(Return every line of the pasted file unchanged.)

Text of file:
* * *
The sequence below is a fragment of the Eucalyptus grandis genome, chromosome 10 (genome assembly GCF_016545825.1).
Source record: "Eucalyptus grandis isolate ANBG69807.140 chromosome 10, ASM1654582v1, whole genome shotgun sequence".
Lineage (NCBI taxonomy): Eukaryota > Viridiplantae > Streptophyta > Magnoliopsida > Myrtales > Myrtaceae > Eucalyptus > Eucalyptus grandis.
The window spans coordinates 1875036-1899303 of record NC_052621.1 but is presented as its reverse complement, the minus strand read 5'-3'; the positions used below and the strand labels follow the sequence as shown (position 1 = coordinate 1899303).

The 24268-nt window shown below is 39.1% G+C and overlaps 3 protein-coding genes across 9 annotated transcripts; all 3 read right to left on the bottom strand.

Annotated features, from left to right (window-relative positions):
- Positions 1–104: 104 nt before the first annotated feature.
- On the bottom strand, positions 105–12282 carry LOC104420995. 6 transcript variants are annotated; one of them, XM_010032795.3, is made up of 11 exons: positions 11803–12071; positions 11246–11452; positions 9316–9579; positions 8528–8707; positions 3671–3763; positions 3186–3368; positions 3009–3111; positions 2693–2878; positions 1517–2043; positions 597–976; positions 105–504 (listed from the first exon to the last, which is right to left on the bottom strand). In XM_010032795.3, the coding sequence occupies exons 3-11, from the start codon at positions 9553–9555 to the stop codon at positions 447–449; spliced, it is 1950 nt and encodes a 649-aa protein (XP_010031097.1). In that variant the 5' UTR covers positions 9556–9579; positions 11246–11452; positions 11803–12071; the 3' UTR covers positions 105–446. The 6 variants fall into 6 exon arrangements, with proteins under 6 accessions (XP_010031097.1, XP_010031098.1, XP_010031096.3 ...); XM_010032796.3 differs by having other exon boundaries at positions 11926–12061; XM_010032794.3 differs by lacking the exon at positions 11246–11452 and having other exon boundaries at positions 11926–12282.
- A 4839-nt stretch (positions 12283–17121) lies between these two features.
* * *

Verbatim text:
The sequence below is a fragment of the Eucalyptus grandis genome, chromosome 10 (genome assembly GCF_016545825.1).
Source record: "Eucalyptus grandis isolate ANBG69807.140 chromosome 10, ASM1654582v1, whole genome shotgun sequence".
Lineage (NCBI taxonomy): Eukaryota > Viridiplantae > Streptophyta > Magnoliopsida > Myrtales > Myrtaceae > Eucalyptus > Eucalyptus grandis.
The window spans coordinates 1875036-1899303 of record NC_052621.1 but is presented as its reverse complement, the minus strand read 5'-3'; the positions used below and the strand labels follow the sequence as shown (position 1 = coordinate 1899303).

The 24268-nt window shown below is 39.1% G+C and overlaps 3 protein-coding genes across 9 annotated transcripts; all 3 read right to left on the bottom strand.

Annotated features, from left to right (window-relative positions):
- Positions 1–104: 104 nt before the first annotated feature.
- On the bottom strand, positions 105–12282 carry LOC104420995. 6 transcript variants are annotated; one of them, XM_010032795.3, is made up of 11 exons: positions 11803–12071; positions 11246–11452; positions 9316–9579; positions 8528–8707; positions 3671–3763; positions 3186–3368; positions 3009–3111; positions 2693–2878; positions 1517–2043; positions 597–976; positions 105–504 (listed from the first exon to the last, which is right to left on the bottom strand). In XM_010032795.3, the coding sequence occupies exons 3-11, from the start codon at positions 9553–9555 to the stop codon at positions 447–449; spliced, it is 1950 nt and encodes a 649-aa protein (XP_010031097.1). In that variant the 5' UTR covers positions 9556–9579; positions 11246–11452; positions 11803–12071; the 3' UTR covers positions 105–446. The 6 variants fall into 6 exon arrangements, with proteins under 6 accessions (XP_010031097.1, XP_010031098.1, XP_010031096.3 ...); XM_010032796.3 differs by having other exon boundaries at positions 11926–12061; XM_010032794.3 differs by lacking the exon at positions 11246–11452 and having other exon boundaries at positions 11926–12282.
- A 4839-nt stretch (positions 12283–17121) lies between these two features.